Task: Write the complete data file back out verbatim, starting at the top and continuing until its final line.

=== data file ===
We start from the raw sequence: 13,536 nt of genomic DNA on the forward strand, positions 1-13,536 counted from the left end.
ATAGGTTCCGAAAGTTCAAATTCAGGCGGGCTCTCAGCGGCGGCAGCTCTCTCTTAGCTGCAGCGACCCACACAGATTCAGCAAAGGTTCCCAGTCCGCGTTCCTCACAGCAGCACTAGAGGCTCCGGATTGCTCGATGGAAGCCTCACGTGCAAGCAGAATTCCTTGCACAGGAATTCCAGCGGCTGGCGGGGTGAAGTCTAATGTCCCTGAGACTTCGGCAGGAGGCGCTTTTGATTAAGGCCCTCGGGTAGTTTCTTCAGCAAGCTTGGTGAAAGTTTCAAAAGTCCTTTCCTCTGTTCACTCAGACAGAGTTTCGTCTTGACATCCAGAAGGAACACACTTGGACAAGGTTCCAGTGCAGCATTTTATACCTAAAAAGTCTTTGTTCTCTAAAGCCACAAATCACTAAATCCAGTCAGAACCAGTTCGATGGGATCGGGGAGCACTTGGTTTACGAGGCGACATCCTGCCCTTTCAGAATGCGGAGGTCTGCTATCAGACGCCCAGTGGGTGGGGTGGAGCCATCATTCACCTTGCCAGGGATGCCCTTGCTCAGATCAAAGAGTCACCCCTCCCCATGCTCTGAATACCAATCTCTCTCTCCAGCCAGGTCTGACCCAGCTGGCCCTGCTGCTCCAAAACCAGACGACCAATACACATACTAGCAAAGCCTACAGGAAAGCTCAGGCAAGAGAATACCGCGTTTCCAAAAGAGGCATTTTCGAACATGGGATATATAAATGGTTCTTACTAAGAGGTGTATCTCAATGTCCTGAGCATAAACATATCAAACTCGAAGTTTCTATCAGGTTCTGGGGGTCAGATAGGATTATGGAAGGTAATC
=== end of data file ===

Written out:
We start from the raw sequence: 13,536 nt of genomic DNA on the forward strand, positions 1-13,536 counted from the left end.
ATAGGTTCCGAAAGTTCAAATTCAGGCGGGCTCTCAGCGGCGGCAGCTCTCTCTTAGCTGCAGCGACCCACACAGATTCAGCAAAGGTTCCCAGTCCGCGTTCCTCACAGCAGCACTAGAGGCTCCGGATTGCTCGATGGAAGCCTCACGTGCAAGCAGAATTCCTTGCACAGGAATTCCAGCGGCTGGCGGGGTGAAGTCTAATGTCCCTGAGACTTCGGCAGGAGGCGCTTTTGATTAAGGCCCTCGGGTAGTTTCTTCAGCAAGCTTGGTGAAAGTTTCAAAAGTCCTTTCCTCTGTTCACTCAGACAGAGTTTCGTCTTGACATCCAGAAGGAACACACTTGGACAAGGTTCCAGTGCAGCATTTTATACCTAAAAAGTCTTTGTTCTCTAAAGCCACAAATCACTAAATCCAGTCAGAACCAGTTCGATGGGATCGGGGAGCACTTGGTTTACGAGGCGACATCCTGCCCTTTCAGAATGCGGAGGTCTGCTATCAGACGCCCAGTGGGTGGGGTGGAGCCATCATTCACCTTGCCAGGGATGCCCTTGCTCAGATCAAAGAGTCACCCCTCCCCATGCTCTGAATACCAATCTCTCTCTCCAGCCAGGTCTGACCCAGCTGGCCCTGCTGCTCCAAAACCAGACGACCAATACACATACTAGCAAAGCCTACAGGAAAGCTCAGGCAAGAGAATACCGCGTTTCCAAAAGAGGCATTTTCGAACATGGGATATATAAATGGTTCTTACTAAGAGGTGTATCTCAATGTCCTGAGCATAAACATATCAAACTCGAAGTTTCTATCAGGTTCTGGGGGTCAGATAGGATTATGGAAGGTAATC